The first vaccination against a zoonotic disease, which is an infectious disease that can be spread between humans and animals, was successfully administered by Louis Pasteur, a French biologist, on July 6, 1885—exactly 133 years ago today. World Zoonoses Day is held every year on this anniversary to commemorate this scientific achievement and raise awareness of the risk of zoonotic diseases. Outbreaks of zoonotic diseases, including the Ebola virus, avian influenza and West Nile virus, “result in high morbidity and mortality rates in humans and animals, cause disruptions of regional and global trade, and strain national and global public health resources,” according to the Centers for Disease Control and Prevention (CDC).
Animals significantly contribute to the spread of zoonotic diseases. In fact, 75 percent of new or emerging diseases originate in animals, and more than 60 percent of known infectious diseases in people, such as the rabies virus, ringworm and salmonella, are transmitted from animals, according to the CDC. This stresses the importance of the veterinary profession’s involvement in addressing zoonotic diseases. Veterinarians participate in the One Health initiative, which encourages the collaborative efforts of multiple disciplines on the local, national and global level to achieve optimal health for people, animals and our environment. Establishing effective communication and strategies across sectors, including the implementation of immunization programs, biosecurity measures and large-scale culling, is critical before new public health threats emerge.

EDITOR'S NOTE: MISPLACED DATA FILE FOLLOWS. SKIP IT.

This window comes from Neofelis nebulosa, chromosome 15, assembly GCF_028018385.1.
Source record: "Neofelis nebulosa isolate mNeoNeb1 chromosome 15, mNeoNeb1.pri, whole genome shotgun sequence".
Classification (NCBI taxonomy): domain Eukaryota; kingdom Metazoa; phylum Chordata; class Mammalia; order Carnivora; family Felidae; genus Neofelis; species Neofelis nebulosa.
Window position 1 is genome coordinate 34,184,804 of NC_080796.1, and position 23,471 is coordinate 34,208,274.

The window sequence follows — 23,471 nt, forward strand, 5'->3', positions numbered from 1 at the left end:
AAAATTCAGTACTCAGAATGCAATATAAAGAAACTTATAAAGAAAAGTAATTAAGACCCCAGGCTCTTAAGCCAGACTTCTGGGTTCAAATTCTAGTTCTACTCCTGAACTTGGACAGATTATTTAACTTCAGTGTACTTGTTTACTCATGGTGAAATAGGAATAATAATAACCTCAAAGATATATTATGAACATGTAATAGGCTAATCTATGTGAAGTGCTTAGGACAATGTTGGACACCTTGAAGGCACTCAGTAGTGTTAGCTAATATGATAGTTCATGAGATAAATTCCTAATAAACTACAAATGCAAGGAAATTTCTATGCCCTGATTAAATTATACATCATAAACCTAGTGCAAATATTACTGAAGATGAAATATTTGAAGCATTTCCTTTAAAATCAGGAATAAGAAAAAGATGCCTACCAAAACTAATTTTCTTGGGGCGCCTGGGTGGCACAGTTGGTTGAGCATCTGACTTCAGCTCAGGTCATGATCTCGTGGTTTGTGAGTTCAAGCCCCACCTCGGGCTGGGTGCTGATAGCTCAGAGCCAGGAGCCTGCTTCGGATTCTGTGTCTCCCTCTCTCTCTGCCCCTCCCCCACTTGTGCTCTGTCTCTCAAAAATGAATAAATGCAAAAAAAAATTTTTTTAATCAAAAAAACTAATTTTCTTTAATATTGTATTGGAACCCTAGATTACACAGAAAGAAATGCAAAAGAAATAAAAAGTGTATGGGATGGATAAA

“Though often neither the veterinarian nor the animal owner realizes it, every day veterinarians protect the health of animal owners by vaccinating against or diagnosing and treating zoonotic diseases,” said TVMA member James Wright, DVM, a retired public health veterinarian who served for 20 years as chair of the TVMA One Health Committee.
The public can take several precautionary measures to avoid contracting zoonotic diseases, such as the simple act of handwashing with soap and clean water. A few other methods include wearing protective clothing and repellants to prevent bites from fleas, mosquitoes and ticks; storing and handling food safely; and avoiding bites and scratches from animals. These practices are especially important for people who are at a higher risk of contracting serious illness from zoonotic disease. Children younger than five, adults older than 65 and people with weakened immune systems are in this group of people at increased risk.
Source: Texas Veterinary Medical Assocation